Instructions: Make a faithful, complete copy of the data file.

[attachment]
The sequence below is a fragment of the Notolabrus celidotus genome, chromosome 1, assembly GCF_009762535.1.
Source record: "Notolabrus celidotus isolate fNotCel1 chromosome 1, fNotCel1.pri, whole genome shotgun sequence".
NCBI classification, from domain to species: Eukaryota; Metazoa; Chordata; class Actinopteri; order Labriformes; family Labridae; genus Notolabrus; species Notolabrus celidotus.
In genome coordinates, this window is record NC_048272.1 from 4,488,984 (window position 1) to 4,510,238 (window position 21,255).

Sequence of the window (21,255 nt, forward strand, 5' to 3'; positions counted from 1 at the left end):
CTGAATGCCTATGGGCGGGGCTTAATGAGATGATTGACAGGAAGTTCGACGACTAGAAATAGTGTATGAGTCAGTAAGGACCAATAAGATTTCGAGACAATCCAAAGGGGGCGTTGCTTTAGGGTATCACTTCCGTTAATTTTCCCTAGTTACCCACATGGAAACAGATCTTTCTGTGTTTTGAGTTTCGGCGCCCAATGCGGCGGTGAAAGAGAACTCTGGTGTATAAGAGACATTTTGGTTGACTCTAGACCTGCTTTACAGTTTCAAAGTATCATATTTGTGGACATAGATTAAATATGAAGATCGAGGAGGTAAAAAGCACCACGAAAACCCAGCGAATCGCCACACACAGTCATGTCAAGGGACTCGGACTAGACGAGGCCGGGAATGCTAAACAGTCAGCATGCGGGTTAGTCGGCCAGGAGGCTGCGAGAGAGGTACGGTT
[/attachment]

The sequence below is a fragment of the Notolabrus celidotus genome, chromosome 1, assembly GCF_009762535.1.
Source record: "Notolabrus celidotus isolate fNotCel1 chromosome 1, fNotCel1.pri, whole genome shotgun sequence".
NCBI classification, from domain to species: Eukaryota; Metazoa; Chordata; class Actinopteri; order Labriformes; family Labridae; genus Notolabrus; species Notolabrus celidotus.
In genome coordinates, this window is record NC_048272.1 from 4,488,984 (window position 1) to 4,510,238 (window position 21,255).

Sequence of the window (21,255 nt, forward strand, 5' to 3'; positions counted from 1 at the left end):
CTGAATGCCTATGGGCGGGGCTTAATGAGATGATTGACAGGAAGTTCGACGACTAGAAATAGTGTATGAGTCAGTAAGGACCAATAAGATTTCGAGACAATCCAAAGGGGGCGTTGCTTTAGGGTATCACTTCCGTTAATTTTCCCTAGTTACCCACATGGAAACAGATCTTTCTGTGTTTTGAGTTTCGGCGCCCAATGCGGCGGTGAAAGAGAACTCTGGTGTATAAGAGACATTTTGGTTGACTCTAGACCTGCTTTACAGTTTCAAAGTATCATATTTGTGGACATAGATTAAATATGAAGATCGAGGAGGTAAAAAGCACCACGAAAACCCAGCGAATCGCCACACACAGTCATGTCAAGGGACTCGGACTAGACGAGGCCGGGAATGCTAAACAGTCAGCATGCGGGTTAGTCGGCCAGGAGGCTGCGAGAGAGGTACGGTT